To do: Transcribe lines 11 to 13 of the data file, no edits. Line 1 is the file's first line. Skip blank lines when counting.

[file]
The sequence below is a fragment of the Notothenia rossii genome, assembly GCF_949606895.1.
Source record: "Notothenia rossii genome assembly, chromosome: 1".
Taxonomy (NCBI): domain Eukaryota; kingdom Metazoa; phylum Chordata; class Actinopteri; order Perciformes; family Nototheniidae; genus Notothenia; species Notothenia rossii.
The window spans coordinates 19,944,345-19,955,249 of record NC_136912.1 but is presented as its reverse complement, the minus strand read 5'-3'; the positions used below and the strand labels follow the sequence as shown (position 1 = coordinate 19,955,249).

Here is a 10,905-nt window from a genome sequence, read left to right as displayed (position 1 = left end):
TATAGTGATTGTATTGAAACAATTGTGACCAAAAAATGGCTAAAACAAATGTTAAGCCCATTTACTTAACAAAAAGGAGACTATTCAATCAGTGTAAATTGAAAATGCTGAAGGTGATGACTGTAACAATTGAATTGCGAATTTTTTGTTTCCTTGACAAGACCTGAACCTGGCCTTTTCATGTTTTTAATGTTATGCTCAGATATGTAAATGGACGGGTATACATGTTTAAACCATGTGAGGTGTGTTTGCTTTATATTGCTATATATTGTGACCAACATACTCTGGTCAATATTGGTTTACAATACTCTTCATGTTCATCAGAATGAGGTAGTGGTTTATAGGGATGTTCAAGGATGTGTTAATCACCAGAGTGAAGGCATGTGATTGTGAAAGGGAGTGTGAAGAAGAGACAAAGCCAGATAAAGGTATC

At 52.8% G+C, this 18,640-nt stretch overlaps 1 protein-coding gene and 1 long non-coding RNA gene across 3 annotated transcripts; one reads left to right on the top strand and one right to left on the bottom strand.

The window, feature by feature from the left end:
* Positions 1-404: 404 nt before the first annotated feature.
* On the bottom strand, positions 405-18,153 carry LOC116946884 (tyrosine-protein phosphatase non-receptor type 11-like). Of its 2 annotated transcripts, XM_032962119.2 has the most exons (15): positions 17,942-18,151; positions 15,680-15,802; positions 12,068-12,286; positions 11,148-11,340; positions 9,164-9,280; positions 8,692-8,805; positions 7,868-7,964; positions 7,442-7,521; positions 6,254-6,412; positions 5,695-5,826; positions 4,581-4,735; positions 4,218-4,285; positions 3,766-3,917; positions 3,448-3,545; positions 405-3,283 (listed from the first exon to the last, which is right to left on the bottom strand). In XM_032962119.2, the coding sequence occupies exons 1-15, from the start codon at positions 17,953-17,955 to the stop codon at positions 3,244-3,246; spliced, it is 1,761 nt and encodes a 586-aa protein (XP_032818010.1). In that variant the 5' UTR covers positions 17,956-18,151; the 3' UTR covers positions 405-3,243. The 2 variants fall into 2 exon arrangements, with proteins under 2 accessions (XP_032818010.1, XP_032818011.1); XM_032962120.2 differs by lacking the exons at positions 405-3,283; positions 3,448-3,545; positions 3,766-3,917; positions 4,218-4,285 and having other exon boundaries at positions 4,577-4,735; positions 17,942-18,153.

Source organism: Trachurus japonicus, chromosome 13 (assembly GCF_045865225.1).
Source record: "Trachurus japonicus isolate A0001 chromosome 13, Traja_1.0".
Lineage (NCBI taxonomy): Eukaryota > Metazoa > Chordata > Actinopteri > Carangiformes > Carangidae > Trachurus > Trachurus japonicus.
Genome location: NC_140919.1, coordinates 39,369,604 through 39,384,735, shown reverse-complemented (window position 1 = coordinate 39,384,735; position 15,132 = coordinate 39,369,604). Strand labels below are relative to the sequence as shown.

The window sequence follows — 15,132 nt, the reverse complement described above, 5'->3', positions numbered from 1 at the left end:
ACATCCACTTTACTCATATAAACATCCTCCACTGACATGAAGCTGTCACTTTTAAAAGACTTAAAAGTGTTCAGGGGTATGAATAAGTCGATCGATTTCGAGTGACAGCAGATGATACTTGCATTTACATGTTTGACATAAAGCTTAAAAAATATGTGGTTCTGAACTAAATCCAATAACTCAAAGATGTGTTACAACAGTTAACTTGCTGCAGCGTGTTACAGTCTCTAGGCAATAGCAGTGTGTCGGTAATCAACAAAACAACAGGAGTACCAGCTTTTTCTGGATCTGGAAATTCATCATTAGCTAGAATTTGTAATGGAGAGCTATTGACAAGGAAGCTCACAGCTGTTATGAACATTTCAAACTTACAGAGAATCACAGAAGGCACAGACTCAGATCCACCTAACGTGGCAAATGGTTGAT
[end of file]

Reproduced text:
Source organism: Trachurus japonicus, chromosome 13 (assembly GCF_045865225.1).
Source record: "Trachurus japonicus isolate A0001 chromosome 13, Traja_1.0".
Lineage (NCBI taxonomy): Eukaryota > Metazoa > Chordata > Actinopteri > Carangiformes > Carangidae > Trachurus > Trachurus japonicus.